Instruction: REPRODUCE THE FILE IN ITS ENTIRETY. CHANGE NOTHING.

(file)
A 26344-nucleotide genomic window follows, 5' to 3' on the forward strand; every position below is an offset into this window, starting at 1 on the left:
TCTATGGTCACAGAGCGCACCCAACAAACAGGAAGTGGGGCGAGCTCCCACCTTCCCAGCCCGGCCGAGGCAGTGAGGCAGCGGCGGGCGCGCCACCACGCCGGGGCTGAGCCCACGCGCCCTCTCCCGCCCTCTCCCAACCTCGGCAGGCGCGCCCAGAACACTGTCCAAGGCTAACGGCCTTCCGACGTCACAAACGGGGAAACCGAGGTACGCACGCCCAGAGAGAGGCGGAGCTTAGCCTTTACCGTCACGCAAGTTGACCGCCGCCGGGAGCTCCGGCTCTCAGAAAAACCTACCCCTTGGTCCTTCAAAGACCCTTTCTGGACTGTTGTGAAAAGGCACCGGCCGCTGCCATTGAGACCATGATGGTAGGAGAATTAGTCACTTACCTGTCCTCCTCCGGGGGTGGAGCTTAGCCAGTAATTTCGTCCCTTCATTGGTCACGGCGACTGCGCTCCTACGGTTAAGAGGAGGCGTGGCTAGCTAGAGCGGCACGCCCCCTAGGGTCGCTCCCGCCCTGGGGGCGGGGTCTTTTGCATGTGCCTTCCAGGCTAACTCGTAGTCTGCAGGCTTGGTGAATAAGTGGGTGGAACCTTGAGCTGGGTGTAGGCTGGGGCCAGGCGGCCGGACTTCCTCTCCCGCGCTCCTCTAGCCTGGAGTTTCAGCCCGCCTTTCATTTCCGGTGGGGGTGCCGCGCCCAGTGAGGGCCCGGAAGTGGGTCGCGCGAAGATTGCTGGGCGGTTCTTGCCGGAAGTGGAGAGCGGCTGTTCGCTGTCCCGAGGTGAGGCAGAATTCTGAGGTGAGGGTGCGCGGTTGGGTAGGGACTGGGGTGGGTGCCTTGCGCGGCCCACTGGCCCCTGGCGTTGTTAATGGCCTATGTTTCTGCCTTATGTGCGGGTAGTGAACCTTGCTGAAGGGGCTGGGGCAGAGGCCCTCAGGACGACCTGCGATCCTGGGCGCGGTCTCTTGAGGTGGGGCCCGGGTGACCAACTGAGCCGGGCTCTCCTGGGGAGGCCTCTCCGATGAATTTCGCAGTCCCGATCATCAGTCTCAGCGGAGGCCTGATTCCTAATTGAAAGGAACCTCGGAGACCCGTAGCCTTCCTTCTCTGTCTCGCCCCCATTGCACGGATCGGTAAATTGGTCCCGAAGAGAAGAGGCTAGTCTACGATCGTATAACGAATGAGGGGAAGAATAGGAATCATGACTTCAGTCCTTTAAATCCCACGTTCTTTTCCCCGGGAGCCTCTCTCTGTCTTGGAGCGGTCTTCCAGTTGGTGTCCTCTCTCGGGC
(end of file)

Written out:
A 26344-nucleotide genomic window follows, 5' to 3' on the forward strand; every position below is an offset into this window, starting at 1 on the left:
TCTATGGTCACAGAGCGCACCCAACAAACAGGAAGTGGGGCGAGCTCCCACCTTCCCAGCCCGGCCGAGGCAGTGAGGCAGCGGCGGGCGCGCCACCACGCCGGGGCTGAGCCCACGCGCCCTCTCCCGCCCTCTCCCAACCTCGGCAGGCGCGCCCAGAACACTGTCCAAGGCTAACGGCCTTCCGACGTCACAAACGGGGAAACCGAGGTACGCACGCCCAGAGAGAGGCGGAGCTTAGCCTTTACCGTCACGCAAGTTGACCGCCGCCGGGAGCTCCGGCTCTCAGAAAAACCTACCCCTTGGTCCTTCAAAGACCCTTTCTGGACTGTTGTGAAAAGGCACCGGCCGCTGCCATTGAGACCATGATGGTAGGAGAATTAGTCACTTACCTGTCCTCCTCCGGGGGTGGAGCTTAGCCAGTAATTTCGTCCCTTCATTGGTCACGGCGACTGCGCTCCTACGGTTAAGAGGAGGCGTGGCTAGCTAGAGCGGCACGCCCCCTAGGGTCGCTCCCGCCCTGGGGGCGGGGTCTTTTGCATGTGCCTTCCAGGCTAACTCGTAGTCTGCAGGCTTGGTGAATAAGTGGGTGGAACCTTGAGCTGGGTGTAGGCTGGGGCCAGGCGGCCGGACTTCCTCTCCCGCGCTCCTCTAGCCTGGAGTTTCAGCCCGCCTTTCATTTCCGGTGGGGGTGCCGCGCCCAGTGAGGGCCCGGAAGTGGGTCGCGCGAAGATTGCTGGGCGGTTCTTGCCGGAAGTGGAGAGCGGCTGTTCGCTGTCCCGAGGTGAGGCAGAATTCTGAGGTGAGGGTGCGCGGTTGGGTAGGGACTGGGGTGGGTGCCTTGCGCGGCCCACTGGCCCCTGGCGTTGTTAATGGCCTATGTTTCTGCCTTATGTGCGGGTAGTGAACCTTGCTGAAGGGGCTGGGGCAGAGGCCCTCAGGACGACCTGCGATCCTGGGCGCGGTCTCTTGAGGTGGGGCCCGGGTGACCAACTGAGCCGGGCTCTCCTGGGGAGGCCTCTCCGATGAATTTCGCAGTCCCGATCATCAGTCTCAGCGGAGGCCTGATTCCTAATTGAAAGGAACCTCGGAGACCCGTAGCCTTCCTTCTCTGTCTCGCCCCCATTGCACGGATCGGTAAATTGGTCCCGAAGAGAAGAGGCTAGTCTACGATCGTATAACGAATGAGGGGAAGAATAGGAATCATGACTTCAGTCCTTTAAATCCCACGTTCTTTTCCCCGGGAGCCTCTCTCTGTCTTGGAGCGGTCTTCCAGTTGGTGTCCTCTCTCGGGC